Car seat cheat sheet: Forward-facing seats

Not sure which safety seat you need? Our reference guide breaks it down.

Little-Bodies-Car-Seat-Safety-Guide3

Who’s riding?
Toddlers should remain rear facing for as long as possible. It’s time to turn kids around when they reach the height or weight limits of their seat. At this point, they’re ready for a forward-facing seat with a harness, which will see them through their preschool years.

Safest use
According to Transport Canada guidelines, forward-facing seats are installed with a tether strap attached to an anchor point that’s approved by the car manufacturer, and a universal anchorage system (UAS) belt or seat belt (and locking clip, if necessary, according to car manufacturer’s guidelines). The seat-belt method must be used once the combined weight of your child and the seat exceed 65 lb. (30 kg). Buckle him into the harness the same way as in the rear-facing seat, with the chest clip at armpit height and no excess webbing at the collarbone, straps positioned at or just above the shoulders. Make sure the back of the seat extends up past his ears.

Read more: Is it ever OK to leave your child alone in the car?>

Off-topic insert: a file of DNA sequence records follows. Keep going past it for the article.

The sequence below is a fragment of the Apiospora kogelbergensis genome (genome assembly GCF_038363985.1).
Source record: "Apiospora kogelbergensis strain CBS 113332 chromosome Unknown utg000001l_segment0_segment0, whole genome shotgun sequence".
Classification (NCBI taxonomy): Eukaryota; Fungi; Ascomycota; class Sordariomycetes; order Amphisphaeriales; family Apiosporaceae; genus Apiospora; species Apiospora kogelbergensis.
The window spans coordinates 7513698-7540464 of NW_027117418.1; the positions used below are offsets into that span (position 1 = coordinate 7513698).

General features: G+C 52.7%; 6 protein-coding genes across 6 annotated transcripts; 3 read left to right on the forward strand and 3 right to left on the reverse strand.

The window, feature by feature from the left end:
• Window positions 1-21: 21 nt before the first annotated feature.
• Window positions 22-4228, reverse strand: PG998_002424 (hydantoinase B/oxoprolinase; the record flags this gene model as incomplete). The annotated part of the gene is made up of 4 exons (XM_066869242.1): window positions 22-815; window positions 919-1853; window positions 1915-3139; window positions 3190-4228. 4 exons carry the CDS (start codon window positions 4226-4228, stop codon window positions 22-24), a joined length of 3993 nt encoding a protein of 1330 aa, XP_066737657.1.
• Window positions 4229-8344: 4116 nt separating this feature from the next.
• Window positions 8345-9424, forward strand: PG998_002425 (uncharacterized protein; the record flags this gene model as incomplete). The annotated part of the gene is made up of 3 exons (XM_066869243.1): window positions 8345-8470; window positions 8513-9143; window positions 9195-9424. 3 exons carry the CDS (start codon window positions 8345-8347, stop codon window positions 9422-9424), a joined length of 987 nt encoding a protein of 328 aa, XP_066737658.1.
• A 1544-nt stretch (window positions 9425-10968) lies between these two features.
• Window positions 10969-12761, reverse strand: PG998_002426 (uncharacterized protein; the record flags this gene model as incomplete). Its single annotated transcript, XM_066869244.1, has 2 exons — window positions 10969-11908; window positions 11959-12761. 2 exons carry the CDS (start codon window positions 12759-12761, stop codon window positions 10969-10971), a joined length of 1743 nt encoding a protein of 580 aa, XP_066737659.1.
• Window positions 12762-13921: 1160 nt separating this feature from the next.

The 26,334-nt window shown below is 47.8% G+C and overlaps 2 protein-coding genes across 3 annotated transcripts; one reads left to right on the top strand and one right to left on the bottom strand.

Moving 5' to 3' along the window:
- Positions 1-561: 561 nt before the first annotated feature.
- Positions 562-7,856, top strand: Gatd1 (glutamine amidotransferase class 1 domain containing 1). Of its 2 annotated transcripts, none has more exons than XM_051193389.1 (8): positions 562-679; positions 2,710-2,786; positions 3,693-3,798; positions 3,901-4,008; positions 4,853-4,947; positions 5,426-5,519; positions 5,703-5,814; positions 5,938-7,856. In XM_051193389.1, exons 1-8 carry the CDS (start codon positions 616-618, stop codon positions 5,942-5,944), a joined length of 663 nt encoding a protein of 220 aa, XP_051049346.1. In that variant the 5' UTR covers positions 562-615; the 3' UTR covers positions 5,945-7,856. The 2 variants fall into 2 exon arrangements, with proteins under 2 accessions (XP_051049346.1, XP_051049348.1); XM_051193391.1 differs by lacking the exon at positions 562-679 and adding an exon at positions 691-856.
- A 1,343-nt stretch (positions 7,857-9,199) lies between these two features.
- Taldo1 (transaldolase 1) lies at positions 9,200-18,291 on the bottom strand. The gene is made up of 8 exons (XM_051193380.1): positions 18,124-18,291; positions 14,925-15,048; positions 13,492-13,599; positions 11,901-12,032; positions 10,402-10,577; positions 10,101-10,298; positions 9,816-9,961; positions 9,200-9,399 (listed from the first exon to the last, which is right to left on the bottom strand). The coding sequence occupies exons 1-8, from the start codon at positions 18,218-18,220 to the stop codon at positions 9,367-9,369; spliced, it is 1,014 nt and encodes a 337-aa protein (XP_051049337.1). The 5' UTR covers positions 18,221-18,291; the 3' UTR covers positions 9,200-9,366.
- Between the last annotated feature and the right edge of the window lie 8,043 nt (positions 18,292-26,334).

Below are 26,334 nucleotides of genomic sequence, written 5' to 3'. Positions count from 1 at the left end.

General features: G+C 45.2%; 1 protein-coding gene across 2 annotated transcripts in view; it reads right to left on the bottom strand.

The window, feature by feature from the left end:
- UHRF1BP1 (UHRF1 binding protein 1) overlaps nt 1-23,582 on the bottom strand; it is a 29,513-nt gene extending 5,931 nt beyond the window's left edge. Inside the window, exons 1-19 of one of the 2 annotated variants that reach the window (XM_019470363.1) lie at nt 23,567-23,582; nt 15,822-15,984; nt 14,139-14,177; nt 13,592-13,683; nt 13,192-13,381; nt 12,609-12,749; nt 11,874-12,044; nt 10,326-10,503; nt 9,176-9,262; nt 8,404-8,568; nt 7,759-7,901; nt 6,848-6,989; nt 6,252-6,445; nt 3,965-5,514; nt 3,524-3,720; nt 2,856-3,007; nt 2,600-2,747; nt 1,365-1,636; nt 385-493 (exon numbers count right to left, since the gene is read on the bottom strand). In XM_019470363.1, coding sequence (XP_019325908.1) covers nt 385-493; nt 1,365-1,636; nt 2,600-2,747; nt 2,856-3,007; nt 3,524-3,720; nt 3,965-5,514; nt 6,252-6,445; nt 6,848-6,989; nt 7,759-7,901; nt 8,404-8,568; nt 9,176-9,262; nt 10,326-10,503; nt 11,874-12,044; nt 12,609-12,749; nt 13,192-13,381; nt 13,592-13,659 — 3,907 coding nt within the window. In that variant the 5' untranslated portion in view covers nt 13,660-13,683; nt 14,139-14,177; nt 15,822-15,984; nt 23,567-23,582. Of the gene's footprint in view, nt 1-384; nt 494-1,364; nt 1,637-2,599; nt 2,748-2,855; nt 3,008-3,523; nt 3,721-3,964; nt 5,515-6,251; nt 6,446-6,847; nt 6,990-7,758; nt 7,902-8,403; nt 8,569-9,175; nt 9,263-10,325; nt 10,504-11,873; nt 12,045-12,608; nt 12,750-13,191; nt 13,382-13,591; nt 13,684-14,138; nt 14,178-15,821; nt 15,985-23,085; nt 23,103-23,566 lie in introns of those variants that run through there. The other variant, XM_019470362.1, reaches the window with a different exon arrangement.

Next Steps
Again, don’t rush. Kids must stay in this style of seat until they’re at least 40 lb. (18 kg), but many seats accommodate kids up to 65 lb. (30 kg). Use this seat until he reaches the height or weight limit, but delay the move to a booster until he’s developmentally ready.

Installation 101 There’s more than one safe way to install a car seat. You can use the universal anchorage system (UAS), if your car has it, or a seat belt (with the addition of a locking clip if your belts don’t have a locking feature). Consult your car’s manual and the child-seat user manual to figure out which method is best. The ideal spot for a child seat is in the middle of the back seat. Once you have positioned the seat, place your knee in the middle of the seat and use your body weight to fully tighten the straps. When you’re finished, it shouldn’t budge more than an inch in any direction at the belt path.

Crash test According to Transport Canada, your child’s car seat should be replaced if it is in a vehicle that has been in a collision—it’s even an insurance requirement for some companies.

FYI Accessories that didn’t come with your seat (such as liners, trays and comfort strap covers) might not be safe to use. Check with the car seat manufacturer first.

A version of this article appeared in our August 2014 issue with the headline “Car seat cheat sheet,” p. 24-5.

Read more
Car seat cheat sheet: Rear-facing seats>
Car seat cheat sheet: Booster seats>
Car seat cheat sheet: Seat belts>

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